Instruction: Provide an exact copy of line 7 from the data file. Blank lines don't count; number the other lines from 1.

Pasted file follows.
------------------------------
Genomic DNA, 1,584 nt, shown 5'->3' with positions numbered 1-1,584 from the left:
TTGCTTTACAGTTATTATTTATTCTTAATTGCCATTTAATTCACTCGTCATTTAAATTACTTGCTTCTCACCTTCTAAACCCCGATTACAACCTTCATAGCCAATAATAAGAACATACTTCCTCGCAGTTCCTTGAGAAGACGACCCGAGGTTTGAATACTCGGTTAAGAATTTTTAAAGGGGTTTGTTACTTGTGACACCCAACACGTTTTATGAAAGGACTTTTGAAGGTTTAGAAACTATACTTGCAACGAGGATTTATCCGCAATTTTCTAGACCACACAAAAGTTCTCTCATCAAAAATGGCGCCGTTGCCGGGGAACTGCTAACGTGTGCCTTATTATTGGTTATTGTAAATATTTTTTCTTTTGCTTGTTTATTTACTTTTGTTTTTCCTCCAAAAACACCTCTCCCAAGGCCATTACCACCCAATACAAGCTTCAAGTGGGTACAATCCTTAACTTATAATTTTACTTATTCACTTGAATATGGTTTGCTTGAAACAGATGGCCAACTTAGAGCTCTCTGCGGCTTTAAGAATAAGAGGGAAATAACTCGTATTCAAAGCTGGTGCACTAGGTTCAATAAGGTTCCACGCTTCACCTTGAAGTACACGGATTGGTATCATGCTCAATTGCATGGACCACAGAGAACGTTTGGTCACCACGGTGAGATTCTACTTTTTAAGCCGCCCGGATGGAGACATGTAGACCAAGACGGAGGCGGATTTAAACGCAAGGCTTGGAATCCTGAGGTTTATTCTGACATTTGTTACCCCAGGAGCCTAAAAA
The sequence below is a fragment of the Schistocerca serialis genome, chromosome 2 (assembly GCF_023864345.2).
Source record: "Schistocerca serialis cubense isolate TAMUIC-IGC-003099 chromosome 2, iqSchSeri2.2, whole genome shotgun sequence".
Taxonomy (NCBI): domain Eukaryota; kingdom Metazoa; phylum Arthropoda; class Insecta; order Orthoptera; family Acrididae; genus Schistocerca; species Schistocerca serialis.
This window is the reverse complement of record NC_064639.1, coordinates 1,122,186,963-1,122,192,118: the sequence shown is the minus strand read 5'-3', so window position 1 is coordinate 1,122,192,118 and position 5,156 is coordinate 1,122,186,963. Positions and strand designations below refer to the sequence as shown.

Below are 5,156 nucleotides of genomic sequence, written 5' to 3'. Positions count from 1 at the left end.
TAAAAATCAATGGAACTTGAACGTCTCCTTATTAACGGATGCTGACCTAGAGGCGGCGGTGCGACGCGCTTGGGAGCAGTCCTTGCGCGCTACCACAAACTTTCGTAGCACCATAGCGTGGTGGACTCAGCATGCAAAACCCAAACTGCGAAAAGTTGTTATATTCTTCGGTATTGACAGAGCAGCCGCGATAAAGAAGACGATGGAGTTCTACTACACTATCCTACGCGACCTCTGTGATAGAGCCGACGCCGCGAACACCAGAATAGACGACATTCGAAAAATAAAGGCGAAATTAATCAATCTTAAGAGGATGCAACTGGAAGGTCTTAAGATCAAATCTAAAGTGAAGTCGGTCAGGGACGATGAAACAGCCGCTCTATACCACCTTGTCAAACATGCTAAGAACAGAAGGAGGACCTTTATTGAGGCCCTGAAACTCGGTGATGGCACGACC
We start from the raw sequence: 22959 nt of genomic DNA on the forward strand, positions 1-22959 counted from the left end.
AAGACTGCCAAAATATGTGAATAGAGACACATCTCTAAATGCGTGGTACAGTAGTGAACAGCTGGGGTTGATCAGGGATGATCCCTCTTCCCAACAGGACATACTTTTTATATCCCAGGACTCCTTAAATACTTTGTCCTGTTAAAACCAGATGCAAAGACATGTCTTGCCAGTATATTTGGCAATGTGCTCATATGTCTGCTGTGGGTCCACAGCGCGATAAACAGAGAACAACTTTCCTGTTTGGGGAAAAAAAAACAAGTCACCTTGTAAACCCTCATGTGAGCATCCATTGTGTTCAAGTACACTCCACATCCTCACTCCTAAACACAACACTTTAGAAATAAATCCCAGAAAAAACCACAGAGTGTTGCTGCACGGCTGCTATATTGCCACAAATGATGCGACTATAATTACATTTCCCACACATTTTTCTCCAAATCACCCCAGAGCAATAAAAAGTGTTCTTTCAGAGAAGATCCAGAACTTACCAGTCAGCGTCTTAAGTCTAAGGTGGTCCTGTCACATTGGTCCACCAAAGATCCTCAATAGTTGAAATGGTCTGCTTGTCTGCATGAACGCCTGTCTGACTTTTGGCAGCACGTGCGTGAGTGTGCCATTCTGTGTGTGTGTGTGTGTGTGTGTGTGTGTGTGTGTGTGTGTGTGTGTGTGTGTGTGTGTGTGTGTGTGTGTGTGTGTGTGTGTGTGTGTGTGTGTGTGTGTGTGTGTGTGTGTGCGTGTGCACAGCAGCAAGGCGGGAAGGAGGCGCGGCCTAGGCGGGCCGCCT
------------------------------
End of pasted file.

Below are 5,156 nucleotides of genomic sequence, written 5' to 3'. Positions count from 1 at the left end.